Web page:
Let's just hope that NBN Co getting that experience doesn't come at the cost of the public debate around the rollout.

Topic: NBN


Armed with a degree in Computer Science and a Masters in Journalism, Josh keeps a close eye on the telecommunications industry, the National Broadband Network, and all the goings on in government IT.

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  • We can only hope

    If we look for a positive outcome, Hackett could provide the excuse Turnbull needs to keep Fiber-to-the-Premises.

    Hackett's ideas for reducing the boxes for installation and cost, combined with newer cheaper methods to lay glass cable underground, could allow Turnbull to say that "we gave everyone fiber to the home for less cost than Labour."

    Unfortunately, it's more likely to be a negative outcome, with the government pursuing Fiber-to-the-Node and Corroded Copper to the Home (CCttH), which will block future full-fiber installations ever happening.
    • the often hyperbolic critics of the NBN project

      "Unfortunately, it's more likely to be a negative outcome, with the government pursuing Fiber-to-the-Node and Corroded Copper to the Home (CCttH), which will block future full-fiber installations ever happening."
  • Hackett's FTTP vs FTTN presentation

    This is worth checking out and sharing. Hopefully people will listen to Hackett's advice.

  • A vocal & technically knowledgeable....

    critic is effectively silenced.

    One independent voice against two Helstra cronies.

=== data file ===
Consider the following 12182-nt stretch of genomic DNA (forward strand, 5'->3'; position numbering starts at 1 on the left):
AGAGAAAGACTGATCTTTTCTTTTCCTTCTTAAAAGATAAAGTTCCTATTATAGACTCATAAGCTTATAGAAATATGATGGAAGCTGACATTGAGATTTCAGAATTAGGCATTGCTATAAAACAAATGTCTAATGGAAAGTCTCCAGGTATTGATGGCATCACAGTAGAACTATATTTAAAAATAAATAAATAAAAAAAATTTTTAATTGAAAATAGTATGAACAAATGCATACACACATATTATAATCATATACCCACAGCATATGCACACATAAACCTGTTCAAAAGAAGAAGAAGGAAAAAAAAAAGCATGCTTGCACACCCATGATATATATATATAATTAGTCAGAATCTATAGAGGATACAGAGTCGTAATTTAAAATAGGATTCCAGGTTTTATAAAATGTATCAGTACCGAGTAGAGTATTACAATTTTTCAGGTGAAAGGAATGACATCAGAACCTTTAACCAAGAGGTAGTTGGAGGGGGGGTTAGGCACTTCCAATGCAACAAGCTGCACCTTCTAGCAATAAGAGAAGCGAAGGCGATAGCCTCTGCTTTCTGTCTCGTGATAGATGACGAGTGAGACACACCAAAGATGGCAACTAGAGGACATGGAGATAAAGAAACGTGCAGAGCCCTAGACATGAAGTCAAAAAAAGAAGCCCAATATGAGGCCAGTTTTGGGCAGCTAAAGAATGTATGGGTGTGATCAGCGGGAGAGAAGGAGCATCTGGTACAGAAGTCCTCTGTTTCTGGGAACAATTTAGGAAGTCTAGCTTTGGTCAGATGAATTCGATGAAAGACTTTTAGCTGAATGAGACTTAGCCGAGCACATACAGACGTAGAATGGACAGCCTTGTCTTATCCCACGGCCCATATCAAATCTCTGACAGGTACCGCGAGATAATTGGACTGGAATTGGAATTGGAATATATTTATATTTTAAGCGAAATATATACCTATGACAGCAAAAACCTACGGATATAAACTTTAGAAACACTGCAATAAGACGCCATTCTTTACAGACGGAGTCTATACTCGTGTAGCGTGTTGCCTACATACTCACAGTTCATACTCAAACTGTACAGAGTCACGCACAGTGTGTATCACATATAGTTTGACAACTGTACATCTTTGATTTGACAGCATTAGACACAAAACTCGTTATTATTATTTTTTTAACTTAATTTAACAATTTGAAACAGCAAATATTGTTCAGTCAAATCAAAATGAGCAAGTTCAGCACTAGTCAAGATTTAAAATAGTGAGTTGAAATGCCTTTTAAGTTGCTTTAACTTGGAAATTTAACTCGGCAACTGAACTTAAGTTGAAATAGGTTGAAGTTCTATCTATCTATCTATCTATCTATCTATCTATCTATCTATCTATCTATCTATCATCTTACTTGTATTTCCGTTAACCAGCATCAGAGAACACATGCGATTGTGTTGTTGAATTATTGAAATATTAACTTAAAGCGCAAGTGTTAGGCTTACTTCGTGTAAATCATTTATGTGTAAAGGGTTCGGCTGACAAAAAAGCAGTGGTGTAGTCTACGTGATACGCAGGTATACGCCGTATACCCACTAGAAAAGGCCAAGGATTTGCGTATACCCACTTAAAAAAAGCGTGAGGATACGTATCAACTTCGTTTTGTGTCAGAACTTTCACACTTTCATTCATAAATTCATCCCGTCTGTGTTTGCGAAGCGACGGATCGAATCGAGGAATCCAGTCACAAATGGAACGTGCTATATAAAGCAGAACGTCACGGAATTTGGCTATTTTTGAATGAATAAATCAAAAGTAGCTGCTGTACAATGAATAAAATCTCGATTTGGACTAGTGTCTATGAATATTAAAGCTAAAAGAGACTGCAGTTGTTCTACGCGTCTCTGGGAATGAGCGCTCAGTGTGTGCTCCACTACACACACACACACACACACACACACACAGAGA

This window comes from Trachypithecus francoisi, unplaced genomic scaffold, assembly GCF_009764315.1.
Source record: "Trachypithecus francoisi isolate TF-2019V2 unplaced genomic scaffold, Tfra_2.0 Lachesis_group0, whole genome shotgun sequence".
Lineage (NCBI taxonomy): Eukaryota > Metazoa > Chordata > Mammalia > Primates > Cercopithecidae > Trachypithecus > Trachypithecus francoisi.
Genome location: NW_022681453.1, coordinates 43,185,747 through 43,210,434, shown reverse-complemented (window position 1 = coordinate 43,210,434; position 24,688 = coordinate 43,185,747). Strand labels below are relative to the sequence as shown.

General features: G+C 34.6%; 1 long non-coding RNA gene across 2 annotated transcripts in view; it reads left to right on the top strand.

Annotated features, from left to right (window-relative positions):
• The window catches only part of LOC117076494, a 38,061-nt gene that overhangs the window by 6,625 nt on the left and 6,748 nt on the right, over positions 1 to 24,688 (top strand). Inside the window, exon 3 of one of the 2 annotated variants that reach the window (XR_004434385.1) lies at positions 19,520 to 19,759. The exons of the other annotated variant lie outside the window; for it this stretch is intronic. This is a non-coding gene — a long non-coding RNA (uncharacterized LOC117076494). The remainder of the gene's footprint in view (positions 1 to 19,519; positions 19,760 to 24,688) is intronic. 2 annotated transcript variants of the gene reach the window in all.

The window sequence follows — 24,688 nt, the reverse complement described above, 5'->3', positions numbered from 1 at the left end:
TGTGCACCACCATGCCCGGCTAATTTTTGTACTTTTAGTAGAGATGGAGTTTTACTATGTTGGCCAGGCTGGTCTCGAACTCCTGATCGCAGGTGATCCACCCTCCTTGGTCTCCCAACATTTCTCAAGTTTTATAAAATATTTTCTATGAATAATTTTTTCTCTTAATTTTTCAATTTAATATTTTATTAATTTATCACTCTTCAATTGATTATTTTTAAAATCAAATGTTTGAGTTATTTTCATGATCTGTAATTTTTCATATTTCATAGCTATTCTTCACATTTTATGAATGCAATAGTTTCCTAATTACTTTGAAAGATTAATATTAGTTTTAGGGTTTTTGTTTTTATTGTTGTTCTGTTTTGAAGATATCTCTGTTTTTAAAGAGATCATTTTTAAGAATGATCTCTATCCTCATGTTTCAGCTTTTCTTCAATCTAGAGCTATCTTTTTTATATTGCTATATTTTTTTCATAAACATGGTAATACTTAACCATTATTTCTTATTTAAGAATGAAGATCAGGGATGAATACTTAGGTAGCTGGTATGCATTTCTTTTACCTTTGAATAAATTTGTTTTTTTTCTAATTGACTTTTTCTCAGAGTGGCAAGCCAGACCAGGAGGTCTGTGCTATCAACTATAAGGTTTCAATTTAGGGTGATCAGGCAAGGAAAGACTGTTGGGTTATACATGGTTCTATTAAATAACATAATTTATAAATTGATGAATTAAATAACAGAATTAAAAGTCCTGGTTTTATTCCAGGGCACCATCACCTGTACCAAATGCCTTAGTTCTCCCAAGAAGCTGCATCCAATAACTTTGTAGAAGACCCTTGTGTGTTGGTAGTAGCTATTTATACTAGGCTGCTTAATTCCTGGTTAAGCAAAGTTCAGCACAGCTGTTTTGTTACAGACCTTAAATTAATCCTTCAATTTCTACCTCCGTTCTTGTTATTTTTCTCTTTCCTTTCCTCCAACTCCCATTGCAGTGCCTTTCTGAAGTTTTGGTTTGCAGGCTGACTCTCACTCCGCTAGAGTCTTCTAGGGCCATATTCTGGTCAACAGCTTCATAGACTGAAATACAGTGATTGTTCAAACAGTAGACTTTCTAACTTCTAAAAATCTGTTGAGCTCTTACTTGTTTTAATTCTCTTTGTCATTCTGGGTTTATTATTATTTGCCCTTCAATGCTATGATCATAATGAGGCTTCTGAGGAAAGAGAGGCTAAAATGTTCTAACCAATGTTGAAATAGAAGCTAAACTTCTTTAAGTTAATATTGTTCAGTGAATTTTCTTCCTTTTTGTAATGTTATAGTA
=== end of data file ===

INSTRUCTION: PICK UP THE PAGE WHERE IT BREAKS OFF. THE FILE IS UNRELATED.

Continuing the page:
One is the Board boss, the other held ADSL2+ back for years, and of course MT, the Minister in charge, who is at best a bean counter with little technical knowledge & likes to have his own way on all issues.

    Mr Hackett isn't going to have much say in the debate, especially since he will be expected to be a team player !

    Any hope of getting FTTP, the best option in every respect, is now a dead duck & endless delays attempting to renegotiate with the greedy, corroding copper owner, will push the cost up even more..

    Australia will slide even further down the digital divide ladder.
    • Not to mention

      One responsible for the tardy patchy (IMO Sabotaged) asbestestos, pit and pipe remediation disaster by Telstra. Now scores a position of influence and control on the NBN's future
      Abel Adamski
  • Perspective

    IMO a key issue is not being addressed
    We have a demonstrated focus on the Telco/Business POV, whilst I have great respect for Simon, his POV is that of an RSP or Telco whose sole objective is profit and dominance in a competitive environment, entirely counter to enabling competition and innovation

    The NBN is NOT a Telco, it is a UBIQUITOUS NATIONAL WHOLESALE COMMUNICATIONS PLATFORM for the next century.for the benefit in so many ways for the Nation designed to facilitate competition and innovation. Yes it provides broadband, it is a digital platform. But as designed is not intentionally hobbled or crippled
    I wonder if these individuals have the innate greatness to look beyond their Telco and/or profit/loss business mindset and look to the greater good for the Nation

    For example Simons oft stated POV of discarding the 4 Port NTD which IMO and many others agree is one of the grounbreaking and innovation enabling aspects of the current design to instead replace it with an anti competitive innovation strangling single port or even worse an RSP provided NTU.

    I see around me in certain media and business and political individuals and organisations demonstrating an unfortunately small minded petty viewpoint effectively either losing or obscuring the plot.

    It will pay for itself not only directly but in many other ways also

    It concerns me the focus on long term losers with FTTN or FTTB, but more so the sudden obsession in certain quarters with an aerial solution, consider the Philipines and recent weather in OZ with warmer than usual oceans, even with current weather the SES and utilities are always repairing power lines brought down by trees or debris, add on multifibre NBN cables
    Abel Adamski